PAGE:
“Ghosts In The Garden”

I placed the tent between the cornrows and tomato vines. The Virgin Mary sat behind the tent, arms outstretched, eyes gazing down to the earth. It was in a garden where her son sweated droplets of blood upon the ground before disappearing. I thought about moving her out of the garden, thinking it might put her at ease. She declined, saying that such things never ease.

* * *

“Fuck you!” my wife said.

It was all very familiar, the blood on her hands, the blood on her thighs, the black bloody sac floating in the toilet, same as the last time and the time before that.

“It’s going to be ok honey,” I said.

“No, it’s not.”

“We’ll keep trying.”

“No we won’t.”

Objects were thrown from the shower, a bar of soap, a shampoo bottle, various lotions and hair products; things I could not see until they hit me on the head, chest, and balls. Various insults followed each object: Fuckstick, Shitbag, Dickweed, that sort of thing.

She finished showering and walked naked to the bedroom. She shut the door, latched the lock, unlatched the lock and opened the door and told me if I didn’t leave the house she’d castrate me. I believed her. I grabbed the bloody sac from the toilet and buried it in the garden beside the other two. I crawled inside the tent and fell asleep.

* * *

I woke at midnight to a whimpering sound. Soft at first, almost a whisper, it transformed to a dismal wailing. I fumbled with the entry flap but the zipper got stuck so I tore at the mesh opening until the hole was big enough for me to squeeze through. That’s when I saw the ghost. A fluid whiteness drifting across the front yard toward the stream that separated the yard from the woods. The ghost stopped at the edge of the stream, limbs emerging from its whiteness — arms, legs, fingers, feet, toes; long blond hair glowing in the moonlight. The ghost — my wife — a white sheet draped over her naked body — knelt down and submerged her head in the water. She stood up and pulled the top of the sheet across her face like a veil and drifted back across the yard with the knotted sheet slithering behind her in the grass and she walked inside the house. I crawled back in the tent and unzipped the rear window. I saw the face of Mary and felt comforted by her sorrow. I fell asleep and dreamed of her, of Mary. Her kiss. Her tongue was sweet, her breath warm and fallow, like the earth after a rain.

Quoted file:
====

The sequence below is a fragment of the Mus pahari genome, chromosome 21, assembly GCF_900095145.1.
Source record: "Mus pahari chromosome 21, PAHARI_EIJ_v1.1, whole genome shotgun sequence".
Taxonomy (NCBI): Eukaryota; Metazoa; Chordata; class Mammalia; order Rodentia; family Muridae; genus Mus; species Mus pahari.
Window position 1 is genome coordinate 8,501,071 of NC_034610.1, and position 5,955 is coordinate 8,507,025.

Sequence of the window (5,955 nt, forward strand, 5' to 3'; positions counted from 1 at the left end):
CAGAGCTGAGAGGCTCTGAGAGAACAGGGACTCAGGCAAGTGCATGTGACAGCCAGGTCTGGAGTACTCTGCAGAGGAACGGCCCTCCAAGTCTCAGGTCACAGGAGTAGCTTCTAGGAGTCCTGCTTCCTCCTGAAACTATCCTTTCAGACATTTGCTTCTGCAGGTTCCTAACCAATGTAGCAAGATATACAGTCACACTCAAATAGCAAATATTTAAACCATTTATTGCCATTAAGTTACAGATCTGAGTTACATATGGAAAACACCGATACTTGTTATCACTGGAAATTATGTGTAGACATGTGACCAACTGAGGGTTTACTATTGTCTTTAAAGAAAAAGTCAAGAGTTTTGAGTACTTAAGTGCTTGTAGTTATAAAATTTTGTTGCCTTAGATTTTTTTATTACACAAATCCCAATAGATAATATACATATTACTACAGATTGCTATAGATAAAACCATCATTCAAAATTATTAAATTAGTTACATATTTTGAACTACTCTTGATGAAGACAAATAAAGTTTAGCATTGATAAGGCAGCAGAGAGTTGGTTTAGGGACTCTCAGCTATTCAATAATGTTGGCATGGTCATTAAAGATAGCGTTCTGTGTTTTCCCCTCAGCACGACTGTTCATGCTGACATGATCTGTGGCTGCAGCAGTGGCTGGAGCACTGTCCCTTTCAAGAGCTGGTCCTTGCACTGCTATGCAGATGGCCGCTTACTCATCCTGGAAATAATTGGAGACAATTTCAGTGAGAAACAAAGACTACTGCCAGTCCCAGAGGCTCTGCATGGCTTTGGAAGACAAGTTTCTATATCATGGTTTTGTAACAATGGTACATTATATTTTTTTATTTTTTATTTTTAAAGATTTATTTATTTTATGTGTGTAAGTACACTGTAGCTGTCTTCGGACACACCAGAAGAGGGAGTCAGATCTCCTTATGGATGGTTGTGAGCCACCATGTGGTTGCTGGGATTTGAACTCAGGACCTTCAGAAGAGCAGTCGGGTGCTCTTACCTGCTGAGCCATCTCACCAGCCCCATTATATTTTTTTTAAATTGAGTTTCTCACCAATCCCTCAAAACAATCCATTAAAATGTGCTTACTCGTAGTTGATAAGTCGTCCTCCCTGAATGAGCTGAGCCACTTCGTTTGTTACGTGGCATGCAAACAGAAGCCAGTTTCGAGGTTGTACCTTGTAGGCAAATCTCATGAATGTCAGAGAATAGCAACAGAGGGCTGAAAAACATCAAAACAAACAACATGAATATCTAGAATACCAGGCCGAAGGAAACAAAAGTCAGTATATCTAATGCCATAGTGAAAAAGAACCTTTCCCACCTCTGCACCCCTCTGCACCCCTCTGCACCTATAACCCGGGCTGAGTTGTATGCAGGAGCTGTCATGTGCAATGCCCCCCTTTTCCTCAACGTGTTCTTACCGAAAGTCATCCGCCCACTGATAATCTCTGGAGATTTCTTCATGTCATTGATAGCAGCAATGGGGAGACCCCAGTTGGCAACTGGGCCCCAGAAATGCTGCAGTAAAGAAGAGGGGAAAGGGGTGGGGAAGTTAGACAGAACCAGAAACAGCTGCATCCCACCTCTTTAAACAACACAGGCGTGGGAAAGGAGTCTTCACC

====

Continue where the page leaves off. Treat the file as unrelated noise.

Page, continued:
* * *

The air was cooler on the second night in the garden. I heard the sound again, the whisper and the wail. I poked my head through the entry and I saw the ghost hovering midway between the stream and the garden. The rain came suddenly in tiny pellets. The wind gusted. The white sheet fell to the ground. My wife stood naked and shivering in the cold air. She touched her breasts, her nipples hardening as she sobbed in the darkness. She raised her arms above her, grasping for something in the empty air, then pulled her hands close to her face and gazed wondrously at nothing. She walked to the stream and gathered water in her cupped hands and then she turned and walked toward the garden. I watched through the entry flap; watched as she drank the water; watched the water drip from her chin down into the soil; watched as she placed her hands between her thighs; watched her fingers slide inside of her as her neck arched violently backward. She collapsed to her knees and crawled inside the tent and kissed me. I turned her over, kissing her neck, her breasts, her belly, down into the fold of her thighs, down into the swelling heat as she began to shake and shiver, as she sobbed in great wailing spasms, as she placed my head gently across her belly and told me not to move, to never move, to stay there forever.

* * *

My wife and I stood naked in the garden at dawn.

“I thought you were a ghost,” I said.

“Crazy,” she said. “Sleeping pills.”

“Do you remember anything?”

“Not really.”

She wrapped her arms around her chest and made that whimpering sound.

“I remember seeing you,” she said. “Seeing you from a great distance. Then you were gone.”

“I was right here.”

“What happened to our babies?”

“What?”

“What happened to our babies?”

“I don’t know.”

“Are they here?”

A mourning dove landed on the head of the Virgin Mary, followed by its mate,

each preening the other’s feathers before flying away.

“I don’t know what those things are. Were.” I said.

“What things?”

“Those things that came out of you. I can’t make sense of them.”

“You don’t have to.”

“So what do I do?”

“Nothing.”

“Nothing?”

“Nothing!” she screamed.

“I don’t know how to do nothing.”

“It’s easy. Just stand here with me and shut up and know that I loved them.”

I looked at my wife. I looked through her eyes. I became the ghost and she the flesh and blood I could not see.

A thin white mist hovered over the stream. My wife walked to the middle of the yard and picked up the white sheet. She draped the sheet over the Virgin Mary. She took my hand and pulled me inside the tent, pulled me inside of her, deep inside of her as the white sheet shuddered in the breeze.

About Dave Sanfacon

Dave Sanfacon is a writer and stay at home dad of twin six-year-olds (yes, it's possible to do both, sort of). He earned his MFA in Creative Writing at Lesley University in Cambridge, MA in 2017. His work has appeared in The Good Men Project. He lives in Cambridge, MA with his wife and twins.




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